North Shore Elder Services has been servicing the older adult population in our five communities (Danvers, Peabody, Salem, Middleton, and Marblehead) for forty years. Amongst that group of adults we have had the privilege of caring for is a large contingent of War Veterans. One such veteran who bravely served our country is ninety-four year old World War II veteran, Salvatore (Sal) Durante. Earlier this week we celebrated another July 4th, Independence Day. Sal is one of those people who remind us of what our independence and freedom cost.
Sal grew up in East Boston and after completion of high school, registered for war service. He was a member of the 79th Infantry, the “Cross of Lorraine Division” that went overseas in April of 1944. The 79th landed at Utah Beach, Normandy on June 12 (D Day plus Six) and entered combat June 19th. Sal recalls with pride that “we (the 79th) were considered one of the best infantry outfits in Europe. When there was trouble, the 79th was there.” A Nazi report in October of 1944 references this unit. “The 79th Division is said to have fought particularly well in Normandy and is considered as one of the best attack divisions in the US Army.”
The German resistance to the landing at Normandy was much stronger than anticipated. Sal describes the Germans as very good fighters who had the best weapons and the best tanks. Coming down the ramp off the ship to make his way to shore that June day in 1944 is something Sal will never forget; yet to this day he does not remember how he waded through chest high water and found himself on land looking back at his ship. “I asked myself, how did I get here? Somebody was with me that day, watching over me.”
The visions of bodies in the water remain vivid for Sal. “We lost a lot of men as they got off the boat. We carried sixty pound packs on our backs and many of our GIs fell from the weight pulling them over into the water and they drowned. There was nothing we could do to help. It was very hard watching your fellow GIs drown.”
The first encounter for the 79th as Sal recalls was made more treacherous by the hedgerows. The countryside was a patchwork of small fields surrounded by thick earthen embankments with large hedgerows growing on top, which made defense easier for the Germans and attack more difficult for the Americans.
The 79th Division continued to push enemy lines further back and engaged in house-to-house fighting. “We liberated most of France. At first the French were not friendly to us. The mayor of one town was very grateful to us for liberating his town and invited us to his home. He explained that the French people were scared because ‘the Germans did a job on us. They took everything we owned.’ We understood then why the people were cautious.”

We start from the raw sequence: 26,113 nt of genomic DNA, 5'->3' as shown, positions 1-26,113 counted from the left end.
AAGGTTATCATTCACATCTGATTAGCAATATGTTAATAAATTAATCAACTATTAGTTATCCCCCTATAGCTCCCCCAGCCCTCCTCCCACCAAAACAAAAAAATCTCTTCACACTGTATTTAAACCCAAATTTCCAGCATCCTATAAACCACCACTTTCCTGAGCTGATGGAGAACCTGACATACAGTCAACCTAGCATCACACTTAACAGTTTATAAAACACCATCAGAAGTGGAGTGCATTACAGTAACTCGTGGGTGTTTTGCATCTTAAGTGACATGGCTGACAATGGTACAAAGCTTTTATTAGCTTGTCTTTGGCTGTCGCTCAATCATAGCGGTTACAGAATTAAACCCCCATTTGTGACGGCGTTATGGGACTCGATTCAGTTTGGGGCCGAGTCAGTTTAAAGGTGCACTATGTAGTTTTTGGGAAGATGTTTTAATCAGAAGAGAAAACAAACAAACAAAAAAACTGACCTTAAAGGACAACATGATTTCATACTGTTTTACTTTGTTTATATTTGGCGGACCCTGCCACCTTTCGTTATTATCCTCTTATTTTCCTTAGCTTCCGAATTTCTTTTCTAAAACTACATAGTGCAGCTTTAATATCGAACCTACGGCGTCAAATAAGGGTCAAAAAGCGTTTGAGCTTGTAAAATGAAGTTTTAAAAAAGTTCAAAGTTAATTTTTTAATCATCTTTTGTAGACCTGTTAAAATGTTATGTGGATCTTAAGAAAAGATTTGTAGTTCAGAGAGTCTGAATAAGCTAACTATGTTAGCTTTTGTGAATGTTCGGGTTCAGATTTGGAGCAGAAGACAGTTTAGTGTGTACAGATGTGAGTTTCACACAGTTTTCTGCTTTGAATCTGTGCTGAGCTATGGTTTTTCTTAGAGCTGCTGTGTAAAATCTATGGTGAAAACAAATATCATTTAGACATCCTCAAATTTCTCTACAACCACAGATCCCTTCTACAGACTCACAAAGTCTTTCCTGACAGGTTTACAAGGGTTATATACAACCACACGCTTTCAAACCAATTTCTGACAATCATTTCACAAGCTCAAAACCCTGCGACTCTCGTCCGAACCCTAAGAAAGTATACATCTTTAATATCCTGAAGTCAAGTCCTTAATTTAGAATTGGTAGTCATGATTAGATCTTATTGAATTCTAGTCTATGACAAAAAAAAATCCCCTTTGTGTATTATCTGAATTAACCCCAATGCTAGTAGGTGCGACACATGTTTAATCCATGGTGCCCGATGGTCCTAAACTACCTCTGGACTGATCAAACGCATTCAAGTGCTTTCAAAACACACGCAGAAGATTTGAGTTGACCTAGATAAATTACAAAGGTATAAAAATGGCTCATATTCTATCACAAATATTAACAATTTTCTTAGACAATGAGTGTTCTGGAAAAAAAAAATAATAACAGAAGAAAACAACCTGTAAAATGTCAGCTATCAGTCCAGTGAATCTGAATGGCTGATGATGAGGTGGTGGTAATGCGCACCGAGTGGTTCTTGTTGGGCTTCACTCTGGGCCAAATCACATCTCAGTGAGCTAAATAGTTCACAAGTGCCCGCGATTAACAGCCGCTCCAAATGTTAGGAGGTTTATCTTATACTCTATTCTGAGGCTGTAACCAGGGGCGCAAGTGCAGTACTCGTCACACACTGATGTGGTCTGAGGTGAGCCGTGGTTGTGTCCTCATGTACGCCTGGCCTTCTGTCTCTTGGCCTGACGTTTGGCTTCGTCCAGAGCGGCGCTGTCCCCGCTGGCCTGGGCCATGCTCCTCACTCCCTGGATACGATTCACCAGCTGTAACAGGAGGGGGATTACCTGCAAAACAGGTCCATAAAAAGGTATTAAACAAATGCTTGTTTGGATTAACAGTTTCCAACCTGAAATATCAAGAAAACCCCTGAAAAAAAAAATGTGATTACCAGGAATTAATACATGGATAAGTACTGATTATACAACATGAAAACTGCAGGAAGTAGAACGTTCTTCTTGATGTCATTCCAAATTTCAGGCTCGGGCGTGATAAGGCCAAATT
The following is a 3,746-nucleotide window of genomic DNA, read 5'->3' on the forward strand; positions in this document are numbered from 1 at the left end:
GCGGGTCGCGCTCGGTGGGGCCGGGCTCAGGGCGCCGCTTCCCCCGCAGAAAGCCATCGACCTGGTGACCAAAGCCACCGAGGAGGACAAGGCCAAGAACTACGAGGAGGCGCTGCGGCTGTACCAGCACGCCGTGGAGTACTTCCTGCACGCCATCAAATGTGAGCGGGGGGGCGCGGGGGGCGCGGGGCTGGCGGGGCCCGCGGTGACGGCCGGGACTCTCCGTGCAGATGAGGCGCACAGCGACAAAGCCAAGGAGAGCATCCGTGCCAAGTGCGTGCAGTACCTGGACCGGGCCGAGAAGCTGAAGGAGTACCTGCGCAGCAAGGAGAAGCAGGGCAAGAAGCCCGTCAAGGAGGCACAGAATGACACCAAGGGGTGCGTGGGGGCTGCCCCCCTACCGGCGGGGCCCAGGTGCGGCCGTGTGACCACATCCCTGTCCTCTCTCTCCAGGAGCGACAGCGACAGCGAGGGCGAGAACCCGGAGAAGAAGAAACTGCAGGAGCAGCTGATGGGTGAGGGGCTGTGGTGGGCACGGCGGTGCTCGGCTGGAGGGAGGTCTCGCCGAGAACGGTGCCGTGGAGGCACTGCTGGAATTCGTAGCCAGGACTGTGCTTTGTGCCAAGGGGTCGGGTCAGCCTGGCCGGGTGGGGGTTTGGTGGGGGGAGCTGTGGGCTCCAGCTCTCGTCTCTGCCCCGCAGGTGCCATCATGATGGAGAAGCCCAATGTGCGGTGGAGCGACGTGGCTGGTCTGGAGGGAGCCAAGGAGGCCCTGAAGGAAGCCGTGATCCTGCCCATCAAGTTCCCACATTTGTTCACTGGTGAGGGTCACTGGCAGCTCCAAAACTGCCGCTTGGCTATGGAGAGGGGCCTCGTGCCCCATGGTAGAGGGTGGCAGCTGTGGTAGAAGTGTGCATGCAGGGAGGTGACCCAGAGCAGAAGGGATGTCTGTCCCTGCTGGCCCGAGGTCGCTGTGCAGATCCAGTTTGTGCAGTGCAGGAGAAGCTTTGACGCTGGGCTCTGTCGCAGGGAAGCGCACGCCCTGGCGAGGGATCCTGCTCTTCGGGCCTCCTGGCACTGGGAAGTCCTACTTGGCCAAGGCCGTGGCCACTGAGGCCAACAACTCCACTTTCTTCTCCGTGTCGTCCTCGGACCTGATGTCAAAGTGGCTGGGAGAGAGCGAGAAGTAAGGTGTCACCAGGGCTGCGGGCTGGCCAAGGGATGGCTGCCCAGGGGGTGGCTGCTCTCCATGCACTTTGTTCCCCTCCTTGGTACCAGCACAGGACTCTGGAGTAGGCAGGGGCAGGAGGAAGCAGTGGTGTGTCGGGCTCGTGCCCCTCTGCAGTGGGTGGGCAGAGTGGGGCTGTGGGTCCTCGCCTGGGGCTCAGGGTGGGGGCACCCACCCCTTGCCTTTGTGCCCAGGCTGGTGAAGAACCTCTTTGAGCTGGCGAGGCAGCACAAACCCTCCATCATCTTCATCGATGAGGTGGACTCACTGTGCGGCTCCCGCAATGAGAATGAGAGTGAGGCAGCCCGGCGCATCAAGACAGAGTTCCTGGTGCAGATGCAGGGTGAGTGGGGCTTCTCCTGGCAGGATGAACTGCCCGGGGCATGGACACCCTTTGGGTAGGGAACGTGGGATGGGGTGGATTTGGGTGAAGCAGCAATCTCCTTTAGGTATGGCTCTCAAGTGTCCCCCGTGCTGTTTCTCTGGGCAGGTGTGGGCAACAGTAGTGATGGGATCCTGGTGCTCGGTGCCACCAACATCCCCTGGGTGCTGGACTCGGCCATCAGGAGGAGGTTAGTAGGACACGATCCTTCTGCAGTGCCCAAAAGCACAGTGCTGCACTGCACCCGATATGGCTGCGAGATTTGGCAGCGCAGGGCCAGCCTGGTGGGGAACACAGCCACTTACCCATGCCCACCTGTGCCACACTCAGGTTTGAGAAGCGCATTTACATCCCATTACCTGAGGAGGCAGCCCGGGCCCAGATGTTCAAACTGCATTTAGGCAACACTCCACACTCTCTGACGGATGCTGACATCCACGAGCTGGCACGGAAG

Sal’s Division was on the edge of the Black Forest, almost into Germany, when they were struck by a bomb. He heard his gunner say, “I’m hit in the chest.” He remembers feeling weak and dizzy. Looking down at his own abdomen, he could see he had also been hit. “I was able to radio the medic who told me to apply pressure to the wound to slow the bleeding and lay down. I knew I was dying but believe me or not, in the distance I saw a light and what I heard was, ‘Don’t worry. You’ll be okay.’ I was aware of help arriving and the last thing I remember is someone saying ‘Pick up this GI first. He’s the worst.’ It was me!”
Sal was taken to a field hospital and operated on to remove the piece of shrapnel that entered his abdomen and sliced upwards through his bowels and intestines. He remained in and out of a coma. Despite his slipping in and out of consciousness, he recalls the doctor who presented him with the piece of shrapnel he had removed from his abdomen. “He wanted me to have it as a keepsake to making it through an injury that came close to ending my life.” Sal was two months in the hospital in France before being sent by ship back to the States, eventually ending in a hospital in Utica, New York for another four months.